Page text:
Known for his wit and daring, Hogan found it easy to manipulate the Germans running the Luft Stalag. Hogan is a true master at reverse psychology and with Klink he has the perfect blank slate on which to paint.

Hogan almost always managed to get Klink to do what Hogan wanted him to do. The key to manipulating Klink is to inflate the Kommandant's massive ego and make him think that the course of action suggested was really his own idea. Further, Hogan would generally reassure Klink that the suggested course of action wouldn't lead to any trouble. Klink is so insecure and neurotic about being punished by his superiors (Burkhalter or any other German officer who either outranks Colonel Klink or has special connections to high ranks) or rivals such as Hochstetter, that it is often easy to get Klink to do things he otherwise wouldn't have done or even have thought of.

By continually reminding Klink of his "perfect no-escape record at Stalag 13", the possibility Klink might get sent to the Russian Front, and that Klink "deserves to be promoted to General", Hogan is able to control all of the action at the camp through Klink or just as often through Schultz, who never wanted to be in the German Army in the first place. Schultz's reluctance to see, report or even know things comes from his desire to go back to a normal civilian life and to avoid getting into trouble. So, Hogan always has Schultz over a barrel.

As well as being able to manipulate Klink, thanks to his quick wit Hogan is constantly able to save Klink, Major Hochstetter, General Burkhalter, and Sergeant Schultz from being fatally punished when the four were placed in situations that seemed impossible to crack.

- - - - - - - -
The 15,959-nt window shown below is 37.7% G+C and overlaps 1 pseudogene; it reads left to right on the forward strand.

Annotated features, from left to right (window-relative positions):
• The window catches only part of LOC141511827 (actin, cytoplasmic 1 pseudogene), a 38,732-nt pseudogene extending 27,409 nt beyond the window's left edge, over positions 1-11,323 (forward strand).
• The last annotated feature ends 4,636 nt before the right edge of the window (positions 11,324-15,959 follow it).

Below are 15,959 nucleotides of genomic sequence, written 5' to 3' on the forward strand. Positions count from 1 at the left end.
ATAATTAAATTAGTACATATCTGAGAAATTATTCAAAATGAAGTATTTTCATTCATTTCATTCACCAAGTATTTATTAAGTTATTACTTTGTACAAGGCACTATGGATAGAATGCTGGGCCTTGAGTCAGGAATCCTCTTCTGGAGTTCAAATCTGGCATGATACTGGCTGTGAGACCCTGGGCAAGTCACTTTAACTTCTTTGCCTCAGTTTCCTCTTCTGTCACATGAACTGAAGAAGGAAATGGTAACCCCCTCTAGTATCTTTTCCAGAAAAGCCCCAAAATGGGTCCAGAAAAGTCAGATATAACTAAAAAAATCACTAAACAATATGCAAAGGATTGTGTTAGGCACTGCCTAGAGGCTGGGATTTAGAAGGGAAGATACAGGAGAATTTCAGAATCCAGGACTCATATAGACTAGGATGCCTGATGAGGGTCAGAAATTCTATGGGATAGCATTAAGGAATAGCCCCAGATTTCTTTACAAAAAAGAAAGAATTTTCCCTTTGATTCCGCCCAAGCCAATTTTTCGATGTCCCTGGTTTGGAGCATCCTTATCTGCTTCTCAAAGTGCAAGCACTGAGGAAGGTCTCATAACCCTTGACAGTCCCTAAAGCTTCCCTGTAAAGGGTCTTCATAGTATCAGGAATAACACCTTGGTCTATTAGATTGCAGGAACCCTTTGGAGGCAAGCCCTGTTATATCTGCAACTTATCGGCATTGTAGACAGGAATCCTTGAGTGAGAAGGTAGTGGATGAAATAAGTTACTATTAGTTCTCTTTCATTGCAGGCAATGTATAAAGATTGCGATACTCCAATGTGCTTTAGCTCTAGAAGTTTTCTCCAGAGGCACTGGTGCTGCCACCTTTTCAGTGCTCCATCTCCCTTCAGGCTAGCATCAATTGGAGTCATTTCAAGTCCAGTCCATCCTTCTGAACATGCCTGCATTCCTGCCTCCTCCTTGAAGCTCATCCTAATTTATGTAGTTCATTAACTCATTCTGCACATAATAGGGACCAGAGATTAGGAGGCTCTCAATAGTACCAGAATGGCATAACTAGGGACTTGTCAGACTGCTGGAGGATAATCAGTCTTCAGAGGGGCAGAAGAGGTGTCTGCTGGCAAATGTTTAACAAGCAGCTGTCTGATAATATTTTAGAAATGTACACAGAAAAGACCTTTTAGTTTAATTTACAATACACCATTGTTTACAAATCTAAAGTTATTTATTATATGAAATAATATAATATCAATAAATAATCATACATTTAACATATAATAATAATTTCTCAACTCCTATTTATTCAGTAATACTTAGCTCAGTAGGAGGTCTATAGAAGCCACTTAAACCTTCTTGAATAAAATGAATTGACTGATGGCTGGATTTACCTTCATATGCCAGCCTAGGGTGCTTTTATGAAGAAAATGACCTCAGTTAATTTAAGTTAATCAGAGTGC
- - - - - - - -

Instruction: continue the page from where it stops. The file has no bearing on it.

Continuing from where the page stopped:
As a prisoner of war, Hogan would be eligible, as of 1985, to have the Prisoner of War Medal awarded retroactively.

Hogan’s Awards as seen on episode Easy Come, Easy Go.

  • Air Force Cross – Established in 1960 – period correct would be Distinguished Service Cross
  • Air Force Distinguished Service Medal – Established in 1960 - period correct would be Distinguished Service Medal
  • Silver Star Medal
  • Distinguished Flying Cross
  • Bronze Star Medal
  • Air Medal
  • Purple Heart
  • Air Force Commendation Medal – Established in 1958 – only period correct equivalent would be the Army Commendation Ribbon (medal added in 1947) in 1945 after the war
  • Air Force Outstanding Unit Award – Established in 1954 – no period correct equivalents for combat arms during World War II.
  • American Defense Service Medal
  • American Theater of Operations Campaign Ribbon – Established in 1942; medal added in 1947
  • European-North Africa-Middle East Theater of Operations Campaign Ribbon – Established in 1942; medal added in 1947

Hogan has three campaign stars on ribbon denoting Air Operations 1942-1944, Normandy, Central Europe.


  • He graduated third in his military class (aviation cadet), in contrast to Colonel Klink, his main opponent in the series.
  • Hogan is a charmer when it comes to females. He has an ongoing romantic relationship with both of Klink's secretaries and Tiger, as well as getting kissed almost every time a woman comes in contact with him and his men.
  • Hogan was named after the late actor Robert Hogan who was a friend of the series' co-creator and producer Bernard Fein. The actor Robert Hogan appears as a guest star in a couple of episodes.
  • The 504th Bombardment Group actually existed - but was assigned to the Pacific!